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Missouri Family E-News April 12, 2010
Kinder to Join Lawsuit Against Federal Health Care Bill
Missouri Lieutenant Governor Peter Kinder says he will initiate legal action by the end of the month challenging the constitutionality of the pro-abortion federal health care bill recently signed into law by President Barack Obama. Kinder plans to become a party to litigation filed by Attorneys General from thirteen others states. The multi-state lawsuit contends that the individual insurance mandate and other provisions of the federal health care bill exceed the constitutional authority of the federal government. Under the law adopted by Congress, individuals are required to purchase health insurance coverage or be subject to fines imposed by the federal government. Businesses employing more than 50 employees must provide health insurance coverage or pay a potential penalty of $2000 per employee. Kinder says he is taking the action to protect the sovereignty of the state of Missouri and the freedoms of Missouri citizens. "First of all, this law represents an unprecedented encroachment on the sovereignty of our state in the form of millions of dollars in unfunded mandates. At a time when our state is dealing with vast budget deficits, we cannot afford to have the federal government throw this huge financial burden in our lap." "Secondly, this bill infringes on the rights of private citizens. At no other time in the history of our nation has a mandate forced citizens to purchase a product or face penalties, even imprisonment, for not doing so." Kinder challenged Missouri Attorney General Chris Koster and Governor Jay Nixon to join other states in mounting a legal challenge to the federal health care bill. Both have declined to do so. Governor Nixon has said that Kinder's planned lawsuit is not "serious business." Critics have questioned whether Kinder has the authority to initiate a lawsuit on behalf of the state of Missouri. Kinder has said he will do so as the official state advocate for Missouri senior citizens, whom he claims will be injured as the result of major cuts to the federal Medicare program. The Lieutenant Governor says he will finance the lawsuit through private donations. In related action, the Association of American Physicians and Surgeons has filed their own lawsuit against the pro-abortion health care bill. The AAPS said in a statement: "If the [federal health care bill] goes unchallenged, then it spells the end of freedom in medicine as we know it. There will be a dire shortage of physicians if [this law] becomes effective and is not overturned by the courts."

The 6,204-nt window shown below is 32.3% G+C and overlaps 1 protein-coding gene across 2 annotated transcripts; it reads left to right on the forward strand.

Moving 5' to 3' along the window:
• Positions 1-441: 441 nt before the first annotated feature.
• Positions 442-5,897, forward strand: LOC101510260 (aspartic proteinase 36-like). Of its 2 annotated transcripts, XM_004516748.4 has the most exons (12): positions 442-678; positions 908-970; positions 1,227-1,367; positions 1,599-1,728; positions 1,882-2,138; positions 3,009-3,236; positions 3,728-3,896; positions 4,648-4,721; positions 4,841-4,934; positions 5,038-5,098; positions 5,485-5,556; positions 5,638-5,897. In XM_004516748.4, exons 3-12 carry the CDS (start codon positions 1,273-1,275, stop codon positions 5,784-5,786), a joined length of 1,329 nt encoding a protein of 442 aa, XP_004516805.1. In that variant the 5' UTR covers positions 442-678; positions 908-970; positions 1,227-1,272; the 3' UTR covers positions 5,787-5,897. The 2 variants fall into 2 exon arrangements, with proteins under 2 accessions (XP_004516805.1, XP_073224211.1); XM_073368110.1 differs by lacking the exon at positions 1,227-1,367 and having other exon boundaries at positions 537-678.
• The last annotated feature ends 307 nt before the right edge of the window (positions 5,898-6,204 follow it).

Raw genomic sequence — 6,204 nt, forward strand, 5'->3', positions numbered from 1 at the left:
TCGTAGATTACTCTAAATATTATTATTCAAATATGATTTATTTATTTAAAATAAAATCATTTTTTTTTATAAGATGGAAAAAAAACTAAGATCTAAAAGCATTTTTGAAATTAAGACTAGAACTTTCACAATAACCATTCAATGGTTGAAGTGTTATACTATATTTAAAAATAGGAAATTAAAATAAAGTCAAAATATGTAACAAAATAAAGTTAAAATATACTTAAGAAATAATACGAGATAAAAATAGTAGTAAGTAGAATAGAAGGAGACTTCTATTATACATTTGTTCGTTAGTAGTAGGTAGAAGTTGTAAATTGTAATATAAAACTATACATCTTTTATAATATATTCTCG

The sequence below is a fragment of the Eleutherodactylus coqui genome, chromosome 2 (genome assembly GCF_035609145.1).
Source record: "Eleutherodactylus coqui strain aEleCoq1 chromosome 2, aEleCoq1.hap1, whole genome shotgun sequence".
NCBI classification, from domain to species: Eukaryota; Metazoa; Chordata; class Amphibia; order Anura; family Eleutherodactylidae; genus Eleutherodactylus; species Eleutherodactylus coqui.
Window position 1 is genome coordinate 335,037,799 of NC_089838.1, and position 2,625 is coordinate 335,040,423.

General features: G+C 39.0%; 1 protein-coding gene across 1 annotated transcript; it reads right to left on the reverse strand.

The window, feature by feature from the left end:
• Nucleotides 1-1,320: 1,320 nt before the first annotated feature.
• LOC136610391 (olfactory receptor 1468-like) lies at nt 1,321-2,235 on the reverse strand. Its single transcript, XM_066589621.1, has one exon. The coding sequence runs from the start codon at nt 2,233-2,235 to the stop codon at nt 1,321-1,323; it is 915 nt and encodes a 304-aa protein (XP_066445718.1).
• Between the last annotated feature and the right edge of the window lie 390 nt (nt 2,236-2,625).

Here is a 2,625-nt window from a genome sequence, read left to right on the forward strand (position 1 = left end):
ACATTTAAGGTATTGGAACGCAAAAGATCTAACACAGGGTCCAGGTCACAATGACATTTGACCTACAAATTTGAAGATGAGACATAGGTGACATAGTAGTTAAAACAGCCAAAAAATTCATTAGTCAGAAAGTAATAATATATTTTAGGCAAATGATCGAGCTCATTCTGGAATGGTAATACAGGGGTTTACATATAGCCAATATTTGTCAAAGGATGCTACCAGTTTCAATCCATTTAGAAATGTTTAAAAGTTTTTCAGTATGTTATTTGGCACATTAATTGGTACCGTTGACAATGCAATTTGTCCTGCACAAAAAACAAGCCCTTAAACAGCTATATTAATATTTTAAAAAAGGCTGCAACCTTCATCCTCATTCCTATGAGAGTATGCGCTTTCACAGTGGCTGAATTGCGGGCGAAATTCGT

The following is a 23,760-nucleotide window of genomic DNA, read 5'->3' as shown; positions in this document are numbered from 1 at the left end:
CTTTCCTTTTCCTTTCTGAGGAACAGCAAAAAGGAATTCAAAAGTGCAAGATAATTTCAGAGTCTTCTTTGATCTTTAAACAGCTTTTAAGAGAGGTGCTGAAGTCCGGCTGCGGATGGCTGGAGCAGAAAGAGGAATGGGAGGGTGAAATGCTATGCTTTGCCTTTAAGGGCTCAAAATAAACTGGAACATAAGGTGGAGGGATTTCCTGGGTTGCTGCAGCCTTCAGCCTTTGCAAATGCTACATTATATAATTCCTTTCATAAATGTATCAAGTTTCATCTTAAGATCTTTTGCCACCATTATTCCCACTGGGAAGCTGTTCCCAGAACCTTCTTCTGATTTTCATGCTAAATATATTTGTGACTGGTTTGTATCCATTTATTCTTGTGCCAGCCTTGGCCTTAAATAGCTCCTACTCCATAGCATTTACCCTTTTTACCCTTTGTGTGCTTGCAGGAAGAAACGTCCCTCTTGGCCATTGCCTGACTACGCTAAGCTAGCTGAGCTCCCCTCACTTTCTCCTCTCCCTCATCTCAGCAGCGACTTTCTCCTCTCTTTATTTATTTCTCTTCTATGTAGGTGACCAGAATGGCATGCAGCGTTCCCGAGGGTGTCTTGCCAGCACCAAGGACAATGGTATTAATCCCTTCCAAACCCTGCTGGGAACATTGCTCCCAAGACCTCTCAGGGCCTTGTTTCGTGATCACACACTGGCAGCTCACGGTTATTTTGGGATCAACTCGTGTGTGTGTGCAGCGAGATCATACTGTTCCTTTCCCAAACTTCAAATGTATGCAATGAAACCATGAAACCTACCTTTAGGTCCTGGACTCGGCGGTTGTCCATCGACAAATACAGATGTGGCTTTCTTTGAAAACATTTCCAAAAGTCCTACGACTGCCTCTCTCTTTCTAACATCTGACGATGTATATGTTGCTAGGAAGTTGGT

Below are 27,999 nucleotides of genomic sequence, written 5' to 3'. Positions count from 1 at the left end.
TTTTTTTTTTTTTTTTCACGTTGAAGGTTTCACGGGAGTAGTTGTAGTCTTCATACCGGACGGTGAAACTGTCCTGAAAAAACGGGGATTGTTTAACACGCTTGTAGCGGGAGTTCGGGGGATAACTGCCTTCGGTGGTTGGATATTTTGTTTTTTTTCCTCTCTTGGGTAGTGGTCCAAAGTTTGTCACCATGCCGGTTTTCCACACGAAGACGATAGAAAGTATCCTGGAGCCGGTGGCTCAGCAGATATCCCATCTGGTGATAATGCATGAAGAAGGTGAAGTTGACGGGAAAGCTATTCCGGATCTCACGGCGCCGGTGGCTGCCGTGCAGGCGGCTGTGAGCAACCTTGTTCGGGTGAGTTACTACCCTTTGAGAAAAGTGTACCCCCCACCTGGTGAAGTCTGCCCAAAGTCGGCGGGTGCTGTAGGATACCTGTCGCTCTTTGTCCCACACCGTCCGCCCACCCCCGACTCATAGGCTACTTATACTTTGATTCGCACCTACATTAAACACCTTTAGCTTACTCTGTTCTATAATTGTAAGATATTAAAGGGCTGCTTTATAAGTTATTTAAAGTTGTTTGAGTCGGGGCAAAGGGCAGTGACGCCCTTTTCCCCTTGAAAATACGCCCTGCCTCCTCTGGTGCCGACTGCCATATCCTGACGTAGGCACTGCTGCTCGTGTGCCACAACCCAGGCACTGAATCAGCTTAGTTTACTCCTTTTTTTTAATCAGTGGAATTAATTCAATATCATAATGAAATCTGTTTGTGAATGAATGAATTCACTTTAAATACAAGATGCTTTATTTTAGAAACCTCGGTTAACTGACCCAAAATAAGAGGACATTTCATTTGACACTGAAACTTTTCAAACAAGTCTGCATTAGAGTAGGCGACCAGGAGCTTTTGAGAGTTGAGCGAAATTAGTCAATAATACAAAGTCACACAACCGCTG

State Senate Committee Preserves Abortion Alternatives Funding